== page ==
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Shell contractor faces $12.2M in environmental crime fines

Screen Shot 2014-10-31 at 17.18.55The drilling operator of Shell’s ill-fated drill rig that ran aground south of Kodiak Island will plead guilty to eight felony offenses and has agreed to pay $12.2 million in fines and community service payments stemming from environmental and safety violations aboard its vessels, the U.S. Department of Justice said Monday.

Alaska Dispatch News article published 8 Dec 2014

The drilling operator of Shell’s ill-fated drill rig that ran aground south of Kodiak Island will plead guilty to eight felony offenses and has agreed to pay $12.2 million in fines and community service payments stemming from environmental and safety violations aboard its vessels, the U.S. Department of Justice said Monday.

Noble Drilling LLC, operator of the drill ship Noble Discoverer and drilling operator of the Kulluk — which broke free from a tow during bad weather and ran aground on Dec. 31, 2012 — also will receive four years of probation and must implement a Comprehensive Environmental Compliance plan for violating federal environmental and maritime law in 2012, according to a release from Karen Loeffler, U.S. Attorney for Alaska.

FULL ARTICLE

Screen Shot 2014-08-06 at 09.25.26REUTERS: Noble in $12.2 mln settlement with DOJ over Alaska drilling: 9 December 2014

Dec 8 (Reuters) – Drilling contractor Noble Corporation PLC on Monday said it paid $12.2 million to settle felony charges by the U.S. Department of Justice related to safety, environmental and record keeping violations on vessels in Arctic waters off Alaska in 2012.

During 2012, the Noble Discoverer drillship experienced numerous problems with its main propulsion system, including its main engine, resulting in engine shut-downs, equipment failures, and unsafe conditions, according to prosecutors.

Noble acknowledges that it failed to report any of these hazardous conditions to the U.S. Coast Guard, according to DOJ.

The Noble Discoverer was contracted by Royal Dutch Shell PLC to work on Shell leases in the remote Chukchi Sea off northwestern Alaska.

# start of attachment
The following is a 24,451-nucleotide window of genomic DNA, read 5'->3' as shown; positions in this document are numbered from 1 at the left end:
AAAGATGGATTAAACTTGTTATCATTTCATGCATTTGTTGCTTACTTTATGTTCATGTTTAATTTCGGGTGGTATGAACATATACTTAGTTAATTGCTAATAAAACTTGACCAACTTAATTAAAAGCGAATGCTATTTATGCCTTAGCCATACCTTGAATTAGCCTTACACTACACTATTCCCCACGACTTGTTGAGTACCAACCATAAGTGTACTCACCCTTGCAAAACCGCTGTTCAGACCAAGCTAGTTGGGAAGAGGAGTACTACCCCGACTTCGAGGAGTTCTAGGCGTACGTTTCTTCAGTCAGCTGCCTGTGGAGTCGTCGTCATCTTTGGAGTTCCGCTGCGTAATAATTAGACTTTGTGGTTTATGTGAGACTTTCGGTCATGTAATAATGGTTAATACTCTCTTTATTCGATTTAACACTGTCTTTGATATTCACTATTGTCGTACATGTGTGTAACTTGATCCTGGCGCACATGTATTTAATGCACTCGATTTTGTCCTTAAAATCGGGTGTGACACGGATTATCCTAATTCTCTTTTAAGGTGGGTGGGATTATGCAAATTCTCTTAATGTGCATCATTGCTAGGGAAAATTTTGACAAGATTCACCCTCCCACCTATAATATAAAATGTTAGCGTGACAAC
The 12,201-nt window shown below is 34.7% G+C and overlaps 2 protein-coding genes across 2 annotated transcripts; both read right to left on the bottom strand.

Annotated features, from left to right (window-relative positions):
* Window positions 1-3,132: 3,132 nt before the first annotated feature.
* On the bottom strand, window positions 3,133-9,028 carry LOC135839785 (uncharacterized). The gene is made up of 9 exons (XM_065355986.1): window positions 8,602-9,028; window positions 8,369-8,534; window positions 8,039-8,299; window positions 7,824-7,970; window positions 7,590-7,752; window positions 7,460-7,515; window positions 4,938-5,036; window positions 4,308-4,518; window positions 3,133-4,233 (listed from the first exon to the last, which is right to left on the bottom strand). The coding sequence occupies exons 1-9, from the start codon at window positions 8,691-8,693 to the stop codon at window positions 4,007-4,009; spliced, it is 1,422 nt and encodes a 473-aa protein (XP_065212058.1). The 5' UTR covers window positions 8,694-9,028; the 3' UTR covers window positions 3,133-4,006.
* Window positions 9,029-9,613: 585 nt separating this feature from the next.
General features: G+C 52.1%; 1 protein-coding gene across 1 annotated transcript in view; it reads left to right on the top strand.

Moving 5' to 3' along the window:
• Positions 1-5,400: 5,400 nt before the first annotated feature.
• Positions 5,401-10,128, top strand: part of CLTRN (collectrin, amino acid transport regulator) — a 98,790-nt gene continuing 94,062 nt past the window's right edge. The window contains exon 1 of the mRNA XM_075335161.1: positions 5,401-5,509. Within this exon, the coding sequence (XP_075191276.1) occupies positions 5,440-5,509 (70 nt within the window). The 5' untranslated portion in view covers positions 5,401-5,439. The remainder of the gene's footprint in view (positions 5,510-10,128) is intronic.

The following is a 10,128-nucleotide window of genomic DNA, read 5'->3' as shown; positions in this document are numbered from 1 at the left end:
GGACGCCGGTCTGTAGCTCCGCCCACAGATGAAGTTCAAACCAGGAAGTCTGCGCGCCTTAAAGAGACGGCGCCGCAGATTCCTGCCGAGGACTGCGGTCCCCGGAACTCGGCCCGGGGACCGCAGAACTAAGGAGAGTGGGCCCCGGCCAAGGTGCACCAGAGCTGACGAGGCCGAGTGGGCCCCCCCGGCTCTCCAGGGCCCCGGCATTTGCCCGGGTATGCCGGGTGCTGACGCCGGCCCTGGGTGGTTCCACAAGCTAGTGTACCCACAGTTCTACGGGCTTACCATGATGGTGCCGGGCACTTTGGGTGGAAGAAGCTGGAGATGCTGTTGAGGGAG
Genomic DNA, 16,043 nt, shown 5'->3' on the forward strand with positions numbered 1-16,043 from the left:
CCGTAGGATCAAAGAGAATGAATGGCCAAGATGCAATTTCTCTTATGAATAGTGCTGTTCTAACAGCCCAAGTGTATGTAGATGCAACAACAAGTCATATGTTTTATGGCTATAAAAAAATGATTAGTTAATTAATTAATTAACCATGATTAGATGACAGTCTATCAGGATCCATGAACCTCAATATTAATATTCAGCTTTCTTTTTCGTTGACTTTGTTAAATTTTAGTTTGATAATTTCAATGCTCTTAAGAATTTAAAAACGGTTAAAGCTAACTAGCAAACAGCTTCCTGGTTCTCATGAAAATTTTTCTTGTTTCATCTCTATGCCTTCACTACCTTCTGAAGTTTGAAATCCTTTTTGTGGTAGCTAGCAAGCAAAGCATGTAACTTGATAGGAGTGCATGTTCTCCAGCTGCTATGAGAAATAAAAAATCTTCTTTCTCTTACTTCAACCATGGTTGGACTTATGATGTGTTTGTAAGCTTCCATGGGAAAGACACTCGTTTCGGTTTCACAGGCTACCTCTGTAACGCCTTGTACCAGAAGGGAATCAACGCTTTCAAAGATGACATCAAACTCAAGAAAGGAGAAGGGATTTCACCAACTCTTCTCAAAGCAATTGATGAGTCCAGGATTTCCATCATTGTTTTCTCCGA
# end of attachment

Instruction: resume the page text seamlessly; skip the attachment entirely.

Charges also relate to Noble’s operation of the Shell-owned drilling unit Kulluk, which ran aground in December 2012 after work in the Beaufort Sea. Noble failed to keep proper records on both vessels, prosecutors said.

Under the terms of the plea agreement, Noble will plead guilty to eight felony offenses, pay $8.2 million in fines and $4 million in community service payments.

The London-based company is also required to implement a comprehensive environmental compliance plan, and will be placed on probation for four years.

A spokesman for Noble said the company has made significant improvements to the Noble Discoverer since it entered the shipyard in 2013.

(Reporting by Anna Driver; Editing by Marguerita Choy)

RELAED

Alaska Native News: Noble Pleads Guilty to Multiple Felony Violations During Shell’s 2012 Drill Season

Extract

According to the press release issued on Monday:

“Noble Drilling (U.S.) LLC was charged in an eight-count Information with knowingly failing to maintain an accurate Oil Record Book and an accurate International Oil Pollution Prevention certificate, knowingly failing to maintain a ballast water record book, and knowingly and willfully failing to notify the U.S. Coast Guard of hazardous conditions aboard the drill ship Noble Discoverer. At the time of the offenses, the Noble Discoverer was operating under contract with Shell Offshore, Inc. and Shell Development, Ltd. for the purpose of drilling in the arctic in Alaska.”

Fairbanks Daily News-Miner: Shell contractor to pay $12.2 million for 2012 environmental crimes

Extract

When asked if Shell was at all involved in the offenses or legal discussions related to the charges, John Breed, Noble’s director of investor relations, said Noble had accepted full responsibility. Shell has been made aware of improvements to the Discoverer in Korea and ongoing testing in Singapore, Breed said in an email.

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